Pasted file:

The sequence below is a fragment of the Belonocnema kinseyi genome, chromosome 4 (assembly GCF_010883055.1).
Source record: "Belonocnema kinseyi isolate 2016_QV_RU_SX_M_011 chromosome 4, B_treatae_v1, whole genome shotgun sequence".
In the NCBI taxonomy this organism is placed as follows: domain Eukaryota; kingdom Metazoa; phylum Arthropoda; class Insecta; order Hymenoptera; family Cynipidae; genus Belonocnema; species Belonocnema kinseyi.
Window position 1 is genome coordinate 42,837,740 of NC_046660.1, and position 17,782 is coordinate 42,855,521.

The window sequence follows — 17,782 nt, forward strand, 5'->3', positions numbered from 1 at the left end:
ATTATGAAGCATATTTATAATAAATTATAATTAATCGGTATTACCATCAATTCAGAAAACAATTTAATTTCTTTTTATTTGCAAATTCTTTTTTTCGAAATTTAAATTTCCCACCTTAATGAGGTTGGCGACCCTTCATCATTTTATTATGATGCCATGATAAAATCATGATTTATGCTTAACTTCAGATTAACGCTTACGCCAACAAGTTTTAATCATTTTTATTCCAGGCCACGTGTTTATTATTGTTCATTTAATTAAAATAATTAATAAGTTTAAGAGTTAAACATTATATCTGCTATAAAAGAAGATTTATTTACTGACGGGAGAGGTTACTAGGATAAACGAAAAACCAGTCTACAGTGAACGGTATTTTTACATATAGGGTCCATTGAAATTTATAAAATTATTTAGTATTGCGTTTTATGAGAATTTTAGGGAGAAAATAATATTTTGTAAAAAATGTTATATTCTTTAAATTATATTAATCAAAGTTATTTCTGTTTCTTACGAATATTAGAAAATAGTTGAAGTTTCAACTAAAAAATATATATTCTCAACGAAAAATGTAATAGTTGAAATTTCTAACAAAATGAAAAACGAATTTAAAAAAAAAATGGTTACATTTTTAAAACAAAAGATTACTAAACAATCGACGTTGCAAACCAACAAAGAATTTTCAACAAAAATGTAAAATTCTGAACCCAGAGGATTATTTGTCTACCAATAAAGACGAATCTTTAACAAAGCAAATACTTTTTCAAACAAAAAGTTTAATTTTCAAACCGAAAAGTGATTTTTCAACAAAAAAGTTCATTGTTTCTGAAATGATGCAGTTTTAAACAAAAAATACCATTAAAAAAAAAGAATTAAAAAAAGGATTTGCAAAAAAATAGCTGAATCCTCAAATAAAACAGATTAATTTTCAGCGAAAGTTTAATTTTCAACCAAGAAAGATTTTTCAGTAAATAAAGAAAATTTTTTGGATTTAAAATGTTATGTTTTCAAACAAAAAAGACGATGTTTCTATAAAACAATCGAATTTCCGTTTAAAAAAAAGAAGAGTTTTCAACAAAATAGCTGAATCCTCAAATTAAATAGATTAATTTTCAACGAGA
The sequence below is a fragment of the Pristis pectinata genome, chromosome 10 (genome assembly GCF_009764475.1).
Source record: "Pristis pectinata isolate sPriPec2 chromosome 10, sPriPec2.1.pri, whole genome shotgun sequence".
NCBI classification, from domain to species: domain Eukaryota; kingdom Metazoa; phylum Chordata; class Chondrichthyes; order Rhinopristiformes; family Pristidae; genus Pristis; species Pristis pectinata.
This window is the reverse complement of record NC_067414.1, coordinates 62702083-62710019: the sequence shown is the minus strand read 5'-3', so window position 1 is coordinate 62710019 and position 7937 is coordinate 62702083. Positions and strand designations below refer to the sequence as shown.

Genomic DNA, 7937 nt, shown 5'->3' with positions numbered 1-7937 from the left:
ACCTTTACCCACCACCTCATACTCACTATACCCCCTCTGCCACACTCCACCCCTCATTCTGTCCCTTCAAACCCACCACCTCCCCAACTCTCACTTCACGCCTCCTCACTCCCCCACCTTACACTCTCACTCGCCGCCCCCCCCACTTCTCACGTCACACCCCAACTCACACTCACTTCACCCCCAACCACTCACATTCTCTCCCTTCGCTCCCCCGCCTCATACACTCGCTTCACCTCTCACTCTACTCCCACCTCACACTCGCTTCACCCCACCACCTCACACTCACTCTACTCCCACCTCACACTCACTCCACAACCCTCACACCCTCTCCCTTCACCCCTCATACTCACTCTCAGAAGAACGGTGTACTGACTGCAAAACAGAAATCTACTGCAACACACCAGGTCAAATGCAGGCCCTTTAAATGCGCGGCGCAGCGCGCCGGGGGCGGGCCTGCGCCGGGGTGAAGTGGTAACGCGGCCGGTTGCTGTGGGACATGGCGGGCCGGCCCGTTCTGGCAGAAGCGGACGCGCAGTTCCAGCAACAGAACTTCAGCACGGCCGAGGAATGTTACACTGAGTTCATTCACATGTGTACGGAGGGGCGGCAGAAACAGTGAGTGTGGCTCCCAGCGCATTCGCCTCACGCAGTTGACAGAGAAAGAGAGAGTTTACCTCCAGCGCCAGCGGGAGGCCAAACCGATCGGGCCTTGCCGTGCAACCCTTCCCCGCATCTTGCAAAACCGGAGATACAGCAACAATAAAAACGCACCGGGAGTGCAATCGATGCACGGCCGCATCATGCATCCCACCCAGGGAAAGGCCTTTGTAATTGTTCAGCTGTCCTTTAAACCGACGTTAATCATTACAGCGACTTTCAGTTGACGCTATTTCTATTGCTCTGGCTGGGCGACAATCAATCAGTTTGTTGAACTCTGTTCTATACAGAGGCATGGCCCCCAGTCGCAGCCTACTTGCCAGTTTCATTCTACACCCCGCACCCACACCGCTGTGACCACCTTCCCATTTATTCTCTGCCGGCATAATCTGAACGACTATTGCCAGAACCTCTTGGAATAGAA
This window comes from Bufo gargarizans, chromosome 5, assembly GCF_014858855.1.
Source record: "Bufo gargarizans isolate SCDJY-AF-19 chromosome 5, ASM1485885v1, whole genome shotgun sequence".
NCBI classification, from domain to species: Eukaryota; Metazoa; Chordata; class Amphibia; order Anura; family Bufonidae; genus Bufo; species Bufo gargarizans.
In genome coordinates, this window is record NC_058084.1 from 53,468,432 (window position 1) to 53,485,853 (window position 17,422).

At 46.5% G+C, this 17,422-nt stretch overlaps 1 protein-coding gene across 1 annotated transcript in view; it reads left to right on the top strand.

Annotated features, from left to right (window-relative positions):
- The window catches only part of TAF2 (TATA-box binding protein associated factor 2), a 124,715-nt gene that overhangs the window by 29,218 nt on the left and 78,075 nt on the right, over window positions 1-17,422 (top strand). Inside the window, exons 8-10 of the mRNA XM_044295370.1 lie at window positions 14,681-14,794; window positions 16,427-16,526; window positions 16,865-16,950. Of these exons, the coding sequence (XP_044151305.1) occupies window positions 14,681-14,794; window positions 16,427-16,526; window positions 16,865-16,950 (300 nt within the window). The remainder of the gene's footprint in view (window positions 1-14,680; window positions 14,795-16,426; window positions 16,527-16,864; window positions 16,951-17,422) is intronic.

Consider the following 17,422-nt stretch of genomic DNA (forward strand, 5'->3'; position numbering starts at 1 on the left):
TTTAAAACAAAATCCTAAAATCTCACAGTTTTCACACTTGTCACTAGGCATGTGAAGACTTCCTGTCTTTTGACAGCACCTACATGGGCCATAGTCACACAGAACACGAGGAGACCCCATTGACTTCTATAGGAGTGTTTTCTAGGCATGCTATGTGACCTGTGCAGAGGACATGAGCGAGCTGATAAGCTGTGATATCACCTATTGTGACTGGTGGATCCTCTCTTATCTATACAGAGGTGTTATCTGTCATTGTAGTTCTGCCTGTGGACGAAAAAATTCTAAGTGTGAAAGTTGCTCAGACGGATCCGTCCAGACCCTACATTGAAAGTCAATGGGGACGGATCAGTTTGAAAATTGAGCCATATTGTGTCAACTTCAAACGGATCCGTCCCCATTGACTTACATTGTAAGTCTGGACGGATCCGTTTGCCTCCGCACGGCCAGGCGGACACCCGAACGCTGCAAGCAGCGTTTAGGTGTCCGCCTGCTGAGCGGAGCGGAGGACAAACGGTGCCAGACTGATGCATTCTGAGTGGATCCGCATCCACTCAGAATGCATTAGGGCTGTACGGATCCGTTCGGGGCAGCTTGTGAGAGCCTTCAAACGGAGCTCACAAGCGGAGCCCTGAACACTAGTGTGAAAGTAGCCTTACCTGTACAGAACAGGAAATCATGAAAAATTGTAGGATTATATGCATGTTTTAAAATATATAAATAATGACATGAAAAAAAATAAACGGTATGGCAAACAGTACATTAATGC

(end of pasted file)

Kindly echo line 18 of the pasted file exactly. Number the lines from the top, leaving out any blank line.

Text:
Annotated features, from left to right (window-relative positions):